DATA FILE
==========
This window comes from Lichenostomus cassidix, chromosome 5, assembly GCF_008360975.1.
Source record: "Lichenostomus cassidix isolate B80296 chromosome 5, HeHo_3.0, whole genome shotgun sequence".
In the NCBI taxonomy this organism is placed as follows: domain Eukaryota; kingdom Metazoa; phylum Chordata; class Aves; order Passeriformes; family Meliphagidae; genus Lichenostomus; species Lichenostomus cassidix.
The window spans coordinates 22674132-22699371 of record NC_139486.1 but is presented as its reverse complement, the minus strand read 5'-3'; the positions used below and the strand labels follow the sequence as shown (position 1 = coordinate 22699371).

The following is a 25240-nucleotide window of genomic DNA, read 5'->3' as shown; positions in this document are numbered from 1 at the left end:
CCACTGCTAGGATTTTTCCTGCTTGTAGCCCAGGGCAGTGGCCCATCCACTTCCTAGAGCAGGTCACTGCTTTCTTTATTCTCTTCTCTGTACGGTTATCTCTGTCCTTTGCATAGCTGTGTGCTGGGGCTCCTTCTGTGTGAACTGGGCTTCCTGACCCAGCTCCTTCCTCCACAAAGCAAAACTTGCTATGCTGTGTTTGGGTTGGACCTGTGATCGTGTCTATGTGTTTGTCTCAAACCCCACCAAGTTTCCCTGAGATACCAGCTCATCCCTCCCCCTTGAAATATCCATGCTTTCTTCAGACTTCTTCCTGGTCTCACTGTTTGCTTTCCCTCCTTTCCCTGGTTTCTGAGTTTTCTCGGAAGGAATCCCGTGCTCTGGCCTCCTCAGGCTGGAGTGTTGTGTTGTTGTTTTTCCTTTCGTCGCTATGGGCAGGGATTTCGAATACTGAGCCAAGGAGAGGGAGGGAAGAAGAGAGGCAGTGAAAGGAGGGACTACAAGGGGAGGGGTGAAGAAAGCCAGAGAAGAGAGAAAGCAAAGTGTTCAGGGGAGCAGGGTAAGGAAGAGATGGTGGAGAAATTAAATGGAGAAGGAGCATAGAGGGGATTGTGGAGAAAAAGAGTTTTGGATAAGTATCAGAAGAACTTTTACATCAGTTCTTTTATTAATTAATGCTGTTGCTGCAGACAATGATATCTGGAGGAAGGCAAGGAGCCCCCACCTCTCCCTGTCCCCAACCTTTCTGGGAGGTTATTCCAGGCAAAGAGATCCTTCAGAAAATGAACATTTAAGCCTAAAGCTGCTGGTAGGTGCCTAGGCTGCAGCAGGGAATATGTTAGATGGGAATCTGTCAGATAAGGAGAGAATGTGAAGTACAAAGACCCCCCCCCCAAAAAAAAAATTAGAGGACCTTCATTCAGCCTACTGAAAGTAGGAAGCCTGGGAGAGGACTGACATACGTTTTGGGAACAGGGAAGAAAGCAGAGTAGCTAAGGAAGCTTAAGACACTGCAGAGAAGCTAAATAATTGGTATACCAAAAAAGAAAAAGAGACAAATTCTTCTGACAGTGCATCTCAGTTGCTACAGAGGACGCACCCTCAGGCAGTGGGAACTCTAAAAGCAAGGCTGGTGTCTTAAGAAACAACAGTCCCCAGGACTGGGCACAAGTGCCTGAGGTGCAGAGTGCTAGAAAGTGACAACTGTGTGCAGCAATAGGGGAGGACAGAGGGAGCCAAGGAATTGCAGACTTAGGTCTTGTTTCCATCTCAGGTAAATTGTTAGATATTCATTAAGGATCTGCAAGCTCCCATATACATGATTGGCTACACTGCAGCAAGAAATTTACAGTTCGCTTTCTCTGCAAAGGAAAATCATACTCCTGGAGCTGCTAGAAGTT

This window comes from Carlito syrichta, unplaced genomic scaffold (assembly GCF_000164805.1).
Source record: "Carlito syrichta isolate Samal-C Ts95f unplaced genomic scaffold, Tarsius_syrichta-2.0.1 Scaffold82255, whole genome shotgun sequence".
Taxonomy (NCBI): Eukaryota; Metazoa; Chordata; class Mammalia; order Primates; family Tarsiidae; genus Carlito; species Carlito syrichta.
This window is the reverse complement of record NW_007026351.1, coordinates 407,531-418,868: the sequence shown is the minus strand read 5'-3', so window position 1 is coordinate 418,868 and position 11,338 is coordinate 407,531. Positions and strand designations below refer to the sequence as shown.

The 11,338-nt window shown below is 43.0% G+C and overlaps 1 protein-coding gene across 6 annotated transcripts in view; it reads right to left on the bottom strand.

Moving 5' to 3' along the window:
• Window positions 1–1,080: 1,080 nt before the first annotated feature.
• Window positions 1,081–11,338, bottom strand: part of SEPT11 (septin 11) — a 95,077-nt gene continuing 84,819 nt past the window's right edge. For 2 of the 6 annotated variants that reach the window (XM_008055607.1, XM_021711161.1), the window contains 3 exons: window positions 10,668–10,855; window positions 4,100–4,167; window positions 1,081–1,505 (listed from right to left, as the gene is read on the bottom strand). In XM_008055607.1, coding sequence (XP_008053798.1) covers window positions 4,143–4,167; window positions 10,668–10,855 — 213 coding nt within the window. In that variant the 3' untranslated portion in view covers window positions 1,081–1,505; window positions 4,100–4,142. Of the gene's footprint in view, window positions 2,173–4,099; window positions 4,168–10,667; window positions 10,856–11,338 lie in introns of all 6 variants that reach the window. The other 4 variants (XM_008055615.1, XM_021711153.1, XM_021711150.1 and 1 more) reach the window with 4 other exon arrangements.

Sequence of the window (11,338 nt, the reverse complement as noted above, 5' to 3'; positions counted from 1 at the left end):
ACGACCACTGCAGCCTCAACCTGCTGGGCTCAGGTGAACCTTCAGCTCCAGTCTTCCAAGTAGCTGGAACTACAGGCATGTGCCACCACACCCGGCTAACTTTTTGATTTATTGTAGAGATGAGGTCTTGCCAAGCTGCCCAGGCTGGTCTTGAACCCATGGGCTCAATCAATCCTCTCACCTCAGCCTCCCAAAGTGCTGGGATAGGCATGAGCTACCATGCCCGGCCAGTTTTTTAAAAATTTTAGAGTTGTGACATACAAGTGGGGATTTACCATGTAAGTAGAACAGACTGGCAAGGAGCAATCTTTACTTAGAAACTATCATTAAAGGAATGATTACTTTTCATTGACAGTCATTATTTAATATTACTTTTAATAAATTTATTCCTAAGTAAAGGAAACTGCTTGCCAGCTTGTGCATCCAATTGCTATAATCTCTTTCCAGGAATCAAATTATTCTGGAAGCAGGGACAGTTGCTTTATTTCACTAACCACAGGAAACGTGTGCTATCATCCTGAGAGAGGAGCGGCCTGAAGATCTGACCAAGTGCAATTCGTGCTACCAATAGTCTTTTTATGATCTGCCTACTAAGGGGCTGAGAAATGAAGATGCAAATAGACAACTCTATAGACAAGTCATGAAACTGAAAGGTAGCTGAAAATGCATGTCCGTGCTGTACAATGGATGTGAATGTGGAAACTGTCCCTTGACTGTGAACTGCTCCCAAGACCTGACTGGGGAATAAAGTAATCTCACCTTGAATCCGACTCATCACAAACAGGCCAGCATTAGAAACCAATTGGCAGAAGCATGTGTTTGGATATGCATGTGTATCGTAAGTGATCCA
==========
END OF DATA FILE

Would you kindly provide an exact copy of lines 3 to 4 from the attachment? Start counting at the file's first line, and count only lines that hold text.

In the NCBI taxonomy this organism is placed as follows: domain Eukaryota; kingdom Metazoa; phylum Chordata; class Aves; order Passeriformes; family Meliphagidae; genus Lichenostomus; species Lichenostomus cassidix.
The window spans coordinates 22674132-22699371 of record NC_139486.1 but is presented as its reverse complement, the minus strand read 5'-3'; the positions used below and the strand labels follow the sequence as shown (position 1 = coordinate 22699371).